Online Leadership: Intergenerational Leadership – Discussion forum with Raafi Alidina, Frost Included
Places are limited, please apply now to secure your spot on this live forum. Sign up, as usual, using your WIG account, an invitation confirming your place will be sent out a week ahead of the session.
Organisations around the world are at a transition point where about half the workforce are Millennials while the other half are Generation X or Baby Boomers. Due to increasing life expectancies and the fact that people are now working well into their old age, for the first time, there are significant numbers of people in organisations from 3 different generations. This may not seem like a big deal, but actually it means that leaders and managers are having to support direct reports who have had vastly different life experiences, and so have vastly different concerns about their organisations and expectations from leadership. For example, while less than 8% of Baby Boomers and 18% of Gen Xers would choose work flexibility over pay when choosing an employer, 45% of Millennials would do so. Additionally, 47% of Millennials say they consider diversity and inclusion in the workplace when choosing a job, compared to 22% of Gen Xers and 7% of Baby Boomers.
To manage and lead these differences, inclusion across an intergenerational workforce is imperative. But this also presents a tremendous opportunity – even greater diversity of experiences means we can leverage this for more innovative solutions, better strategic problem solving, and more accurate predictions. Led correctly, an intergenerational workforce means companies are even more likely to thrive.
- Key differences in workplace expectations from different generations: what are the trends?
- Measuring inclusion across generations
- Day to day behaviours that managers and leaders can institute to manage an intergenerational workforce
- Larger systematic programmes to leverage intergenerational experiences
- Building innovation through facilitated intergenerational communication
About the speaker:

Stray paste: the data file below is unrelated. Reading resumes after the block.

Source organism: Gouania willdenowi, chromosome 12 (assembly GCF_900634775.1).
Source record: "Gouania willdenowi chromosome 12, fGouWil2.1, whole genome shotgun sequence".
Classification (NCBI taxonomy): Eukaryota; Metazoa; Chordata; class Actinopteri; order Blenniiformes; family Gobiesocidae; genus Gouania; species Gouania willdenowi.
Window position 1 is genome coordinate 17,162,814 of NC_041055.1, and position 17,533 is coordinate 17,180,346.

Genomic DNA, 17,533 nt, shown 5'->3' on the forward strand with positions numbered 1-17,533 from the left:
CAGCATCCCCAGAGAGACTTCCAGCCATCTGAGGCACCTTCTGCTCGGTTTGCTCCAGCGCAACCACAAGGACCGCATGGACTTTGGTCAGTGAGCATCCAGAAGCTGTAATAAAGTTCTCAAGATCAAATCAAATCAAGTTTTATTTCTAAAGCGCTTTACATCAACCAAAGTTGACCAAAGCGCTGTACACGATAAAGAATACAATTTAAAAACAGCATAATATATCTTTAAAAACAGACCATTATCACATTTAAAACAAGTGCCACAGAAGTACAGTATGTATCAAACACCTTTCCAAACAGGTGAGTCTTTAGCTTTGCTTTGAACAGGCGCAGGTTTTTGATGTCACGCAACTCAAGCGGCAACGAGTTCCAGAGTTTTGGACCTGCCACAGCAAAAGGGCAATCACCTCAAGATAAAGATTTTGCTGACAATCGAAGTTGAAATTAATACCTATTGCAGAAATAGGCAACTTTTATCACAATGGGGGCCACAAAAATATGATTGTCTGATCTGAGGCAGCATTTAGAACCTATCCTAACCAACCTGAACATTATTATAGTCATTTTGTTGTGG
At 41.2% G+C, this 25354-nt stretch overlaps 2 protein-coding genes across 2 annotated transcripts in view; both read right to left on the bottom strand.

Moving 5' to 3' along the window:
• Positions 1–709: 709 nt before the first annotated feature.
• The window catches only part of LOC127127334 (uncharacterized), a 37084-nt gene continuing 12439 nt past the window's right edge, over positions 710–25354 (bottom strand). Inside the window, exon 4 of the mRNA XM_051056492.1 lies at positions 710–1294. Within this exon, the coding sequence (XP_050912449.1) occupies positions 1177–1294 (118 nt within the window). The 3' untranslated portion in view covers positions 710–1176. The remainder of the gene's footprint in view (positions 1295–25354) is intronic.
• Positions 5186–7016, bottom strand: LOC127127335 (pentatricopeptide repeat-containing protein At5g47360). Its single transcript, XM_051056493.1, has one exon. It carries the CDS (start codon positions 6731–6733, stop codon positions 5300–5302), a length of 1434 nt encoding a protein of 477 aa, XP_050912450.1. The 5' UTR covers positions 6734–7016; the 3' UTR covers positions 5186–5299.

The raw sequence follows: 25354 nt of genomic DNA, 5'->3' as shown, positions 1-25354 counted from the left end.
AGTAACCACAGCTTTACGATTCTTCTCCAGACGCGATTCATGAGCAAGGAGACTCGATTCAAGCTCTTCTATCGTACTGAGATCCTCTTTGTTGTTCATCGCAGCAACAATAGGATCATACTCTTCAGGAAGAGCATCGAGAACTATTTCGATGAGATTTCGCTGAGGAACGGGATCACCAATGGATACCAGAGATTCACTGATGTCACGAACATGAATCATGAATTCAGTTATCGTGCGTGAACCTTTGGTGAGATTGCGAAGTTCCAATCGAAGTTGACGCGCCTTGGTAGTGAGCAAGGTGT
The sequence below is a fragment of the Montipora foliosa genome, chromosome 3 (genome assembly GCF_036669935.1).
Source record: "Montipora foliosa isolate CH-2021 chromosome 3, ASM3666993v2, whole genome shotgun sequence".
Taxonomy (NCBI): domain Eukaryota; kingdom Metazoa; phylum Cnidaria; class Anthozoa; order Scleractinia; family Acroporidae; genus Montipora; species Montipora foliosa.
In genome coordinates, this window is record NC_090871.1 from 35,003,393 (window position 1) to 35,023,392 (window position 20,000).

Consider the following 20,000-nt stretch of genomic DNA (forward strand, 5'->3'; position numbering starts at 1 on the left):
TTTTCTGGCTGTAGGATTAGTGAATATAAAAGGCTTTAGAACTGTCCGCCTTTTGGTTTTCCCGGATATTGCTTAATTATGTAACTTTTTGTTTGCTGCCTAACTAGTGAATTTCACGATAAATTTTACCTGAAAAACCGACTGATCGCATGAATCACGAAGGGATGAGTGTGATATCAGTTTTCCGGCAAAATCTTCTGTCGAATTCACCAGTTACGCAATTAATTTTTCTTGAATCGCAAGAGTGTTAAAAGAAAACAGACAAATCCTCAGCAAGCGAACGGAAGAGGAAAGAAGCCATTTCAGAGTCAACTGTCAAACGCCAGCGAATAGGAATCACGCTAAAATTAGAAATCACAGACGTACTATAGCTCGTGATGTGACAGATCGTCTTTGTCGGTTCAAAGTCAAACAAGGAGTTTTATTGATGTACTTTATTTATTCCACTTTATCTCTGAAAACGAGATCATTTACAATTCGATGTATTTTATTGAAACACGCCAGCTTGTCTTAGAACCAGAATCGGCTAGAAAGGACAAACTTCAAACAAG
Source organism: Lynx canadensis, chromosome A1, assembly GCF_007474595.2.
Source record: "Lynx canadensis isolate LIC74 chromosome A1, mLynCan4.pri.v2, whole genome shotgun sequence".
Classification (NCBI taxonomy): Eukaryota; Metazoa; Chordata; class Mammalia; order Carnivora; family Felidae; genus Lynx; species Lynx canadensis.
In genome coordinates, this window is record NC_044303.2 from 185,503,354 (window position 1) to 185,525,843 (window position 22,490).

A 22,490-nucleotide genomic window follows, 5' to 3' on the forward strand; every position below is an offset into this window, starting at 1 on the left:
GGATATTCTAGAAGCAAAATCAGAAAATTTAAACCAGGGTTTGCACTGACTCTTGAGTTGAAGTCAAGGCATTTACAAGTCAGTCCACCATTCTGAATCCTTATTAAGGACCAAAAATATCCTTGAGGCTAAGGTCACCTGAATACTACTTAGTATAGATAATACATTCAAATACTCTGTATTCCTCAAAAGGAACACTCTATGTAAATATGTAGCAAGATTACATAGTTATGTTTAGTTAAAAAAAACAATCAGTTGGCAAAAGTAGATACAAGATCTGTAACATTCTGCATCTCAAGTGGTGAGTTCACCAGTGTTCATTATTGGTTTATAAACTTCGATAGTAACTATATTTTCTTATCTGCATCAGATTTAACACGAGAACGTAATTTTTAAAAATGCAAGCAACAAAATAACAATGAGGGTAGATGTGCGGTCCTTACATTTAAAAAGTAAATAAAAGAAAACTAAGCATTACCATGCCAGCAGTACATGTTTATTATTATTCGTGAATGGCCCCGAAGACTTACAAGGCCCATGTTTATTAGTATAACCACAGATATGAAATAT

Originally from Edmonton, Canada, Raafi attended Harvard University for his undergraduate degree, finishing in 2012. After completing, he stayed in Cambridge for a year as a Research Fellow at the Center for Public Leadership at the Harvard Kennedy School. After that, he was awarded an International Development and Management fellowship that sent him to Dhaka, Bangladesh, where he worked with the Aga Khan Foundation-Bangladesh (an NGO that runs pre-schools in garment factories, tea plantations, and urban slums) helping them improve their gender equality practices. He then returned to the US and to academia as part of the Mass Movements Project with Dr. Stephen Kosack. He then moved back to Cambridge, MA to attend the Harvard Kennedy School where he completed a Masters in Public Policy in 2017. His research on using behavioural economics for inclusion in organisations and the development of a behavioural measure for inclusion was awarded the Jane Mansbridge Research Award for outstanding research on women and gender, and the Susan C Eaton Memorial Prize for the top HKS Masters Thesis in Social Policy. Raafi is currently a consultant with London-based Diversity and Inclusion consultancy Frost Included, where he helps leaders develop more inclusive behaviours and create more inclusive workplace cultures. Raafi is the co-author (with Stephen Frost) of the book Building an Inclusive Organisation: Leveraging the Power of a Diverse Workforce (KoganPage, 2019), which has been short-listed for Management Book of the Year and Best Book promoting Diversity by the Chartered Management Institute and Business Book Awards. It has also been named one of the top 10 Most Inspirational Business Books of 2020 by CEO Today.
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